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  2. Samantha Hayn

    I recently moved into a house with a pool & I’ve been dying to dabble into underwater photography! My son is such a little fish & it would make for some great memories. Thanks for the tips!
    also any recommendations for using the gopro hero (1) – that’s currently what I have, only thing that’s a bummer is you cannot see what your taking a picture of with no lcd screen!

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  3. Phil Bautista

    Before everything else, stick some cotton or paper in your UW housing, lock it up, then dunk it in the pool. Test it for leaks. Every.Single.Time.

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    • Herm Tjioe

      I was not surprised how bits of moisture can creep in using thin tissue paper within housing. I also always have tissue with camera as well, kind of the ‘canary in the coal mine’ functionality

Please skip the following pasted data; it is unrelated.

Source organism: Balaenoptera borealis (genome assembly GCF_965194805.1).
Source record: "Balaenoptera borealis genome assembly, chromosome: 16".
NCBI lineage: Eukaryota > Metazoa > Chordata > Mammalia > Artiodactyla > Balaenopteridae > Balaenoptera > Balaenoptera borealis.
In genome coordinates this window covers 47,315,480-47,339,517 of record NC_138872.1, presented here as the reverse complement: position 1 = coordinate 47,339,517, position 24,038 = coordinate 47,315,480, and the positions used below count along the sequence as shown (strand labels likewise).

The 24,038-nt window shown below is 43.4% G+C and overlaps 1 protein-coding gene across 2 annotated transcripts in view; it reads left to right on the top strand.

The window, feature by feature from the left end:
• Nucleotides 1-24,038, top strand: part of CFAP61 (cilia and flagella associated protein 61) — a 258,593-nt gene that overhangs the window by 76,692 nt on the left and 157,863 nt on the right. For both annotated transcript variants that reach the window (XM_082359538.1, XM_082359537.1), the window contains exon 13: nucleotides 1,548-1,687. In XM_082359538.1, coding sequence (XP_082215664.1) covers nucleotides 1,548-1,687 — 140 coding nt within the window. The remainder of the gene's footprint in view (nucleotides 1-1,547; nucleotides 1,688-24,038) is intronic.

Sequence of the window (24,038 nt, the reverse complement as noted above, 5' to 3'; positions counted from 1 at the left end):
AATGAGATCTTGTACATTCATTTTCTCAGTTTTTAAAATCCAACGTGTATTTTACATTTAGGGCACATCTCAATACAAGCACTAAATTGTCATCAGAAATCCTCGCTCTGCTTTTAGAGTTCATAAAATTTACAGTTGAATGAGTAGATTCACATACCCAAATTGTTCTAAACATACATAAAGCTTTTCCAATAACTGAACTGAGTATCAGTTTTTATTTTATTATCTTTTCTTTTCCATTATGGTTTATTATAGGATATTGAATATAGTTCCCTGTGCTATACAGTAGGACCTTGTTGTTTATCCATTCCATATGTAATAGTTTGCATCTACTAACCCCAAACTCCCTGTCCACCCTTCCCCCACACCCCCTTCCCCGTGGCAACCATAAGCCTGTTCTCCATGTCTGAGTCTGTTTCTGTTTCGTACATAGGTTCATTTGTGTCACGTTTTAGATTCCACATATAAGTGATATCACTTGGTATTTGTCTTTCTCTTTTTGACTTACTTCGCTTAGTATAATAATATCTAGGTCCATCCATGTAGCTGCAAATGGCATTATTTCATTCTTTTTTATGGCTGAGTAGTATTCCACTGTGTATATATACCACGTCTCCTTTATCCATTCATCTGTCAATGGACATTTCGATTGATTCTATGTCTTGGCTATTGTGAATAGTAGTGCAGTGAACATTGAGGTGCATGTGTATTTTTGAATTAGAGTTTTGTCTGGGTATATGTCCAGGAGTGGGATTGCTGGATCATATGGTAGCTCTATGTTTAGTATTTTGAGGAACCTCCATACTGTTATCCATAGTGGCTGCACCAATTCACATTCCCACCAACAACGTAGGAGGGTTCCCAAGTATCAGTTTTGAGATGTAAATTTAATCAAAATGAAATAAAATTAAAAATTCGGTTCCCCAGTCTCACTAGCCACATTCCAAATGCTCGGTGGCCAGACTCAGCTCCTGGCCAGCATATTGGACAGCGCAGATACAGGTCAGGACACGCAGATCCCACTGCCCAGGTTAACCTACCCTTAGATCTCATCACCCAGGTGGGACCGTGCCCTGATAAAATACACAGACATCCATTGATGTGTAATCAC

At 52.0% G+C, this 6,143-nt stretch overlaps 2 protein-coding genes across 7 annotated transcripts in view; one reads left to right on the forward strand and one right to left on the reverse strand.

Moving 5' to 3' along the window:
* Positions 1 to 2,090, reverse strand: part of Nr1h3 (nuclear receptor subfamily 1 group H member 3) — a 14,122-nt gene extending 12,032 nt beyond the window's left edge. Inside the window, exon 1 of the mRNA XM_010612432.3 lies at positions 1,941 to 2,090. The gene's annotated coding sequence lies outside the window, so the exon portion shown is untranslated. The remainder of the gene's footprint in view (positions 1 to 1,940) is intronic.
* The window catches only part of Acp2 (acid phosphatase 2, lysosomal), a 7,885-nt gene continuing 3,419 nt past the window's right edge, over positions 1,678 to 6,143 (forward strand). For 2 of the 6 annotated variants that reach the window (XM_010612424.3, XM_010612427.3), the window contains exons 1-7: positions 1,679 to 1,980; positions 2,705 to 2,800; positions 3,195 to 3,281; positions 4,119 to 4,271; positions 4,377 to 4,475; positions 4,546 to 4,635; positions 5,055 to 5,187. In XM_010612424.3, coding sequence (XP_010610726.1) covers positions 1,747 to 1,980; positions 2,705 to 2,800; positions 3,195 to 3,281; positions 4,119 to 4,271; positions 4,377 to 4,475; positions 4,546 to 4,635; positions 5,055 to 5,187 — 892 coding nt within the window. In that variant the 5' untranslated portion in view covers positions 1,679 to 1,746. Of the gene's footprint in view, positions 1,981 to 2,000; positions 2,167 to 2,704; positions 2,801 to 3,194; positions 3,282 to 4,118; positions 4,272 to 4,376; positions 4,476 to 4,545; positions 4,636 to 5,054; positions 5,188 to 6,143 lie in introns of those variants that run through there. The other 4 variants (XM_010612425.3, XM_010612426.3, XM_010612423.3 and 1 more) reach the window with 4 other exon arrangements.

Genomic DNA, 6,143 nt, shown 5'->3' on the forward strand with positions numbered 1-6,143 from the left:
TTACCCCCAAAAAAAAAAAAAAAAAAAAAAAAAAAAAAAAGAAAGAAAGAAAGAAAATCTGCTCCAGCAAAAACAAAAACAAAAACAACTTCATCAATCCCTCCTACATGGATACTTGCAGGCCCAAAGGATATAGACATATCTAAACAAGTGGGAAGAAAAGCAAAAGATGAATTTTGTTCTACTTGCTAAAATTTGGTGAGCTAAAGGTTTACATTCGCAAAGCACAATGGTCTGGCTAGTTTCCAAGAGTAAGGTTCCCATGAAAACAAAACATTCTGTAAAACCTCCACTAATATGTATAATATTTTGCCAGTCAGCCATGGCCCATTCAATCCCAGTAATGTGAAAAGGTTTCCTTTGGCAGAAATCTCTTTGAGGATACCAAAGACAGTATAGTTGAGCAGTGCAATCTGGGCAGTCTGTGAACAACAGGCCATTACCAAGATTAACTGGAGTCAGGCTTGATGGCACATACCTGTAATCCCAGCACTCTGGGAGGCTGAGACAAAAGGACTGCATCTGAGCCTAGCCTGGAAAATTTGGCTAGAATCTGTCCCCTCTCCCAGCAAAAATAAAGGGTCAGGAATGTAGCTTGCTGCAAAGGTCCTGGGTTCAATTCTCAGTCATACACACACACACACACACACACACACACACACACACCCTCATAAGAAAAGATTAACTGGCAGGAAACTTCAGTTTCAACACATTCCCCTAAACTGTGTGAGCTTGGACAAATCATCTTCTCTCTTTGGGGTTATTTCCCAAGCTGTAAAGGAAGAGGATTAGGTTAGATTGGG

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  4. Austin Swenson

    I gotta get me an underwater housing…

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  5. Kjell Postema

    For a couple of weeks I’m using a Outex DSLR water cover. And I think it’s great.

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  6. Kurk Rouse

    I would get a go pro just to do stuff like this

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    Great tips Michelle I learnt some great tips here

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  8. Nick Viton

    I wish I had a pool.

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  9. Rafael Steffen

    Thanks for providing great tips on how to understand and perform in under water photography. It opens a lot of possibilities.

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    • Michelle Bird

      Anytime Rafael! Glad you could learn a few new things to apply towards your photography.

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  10. James Matthews

    Another point. Get yourself some small fins, not the larger sizes that are used for diving/snorkelling. The smaller ones help you kick around underwater with a bit more freedom. Good for easier maneuvering.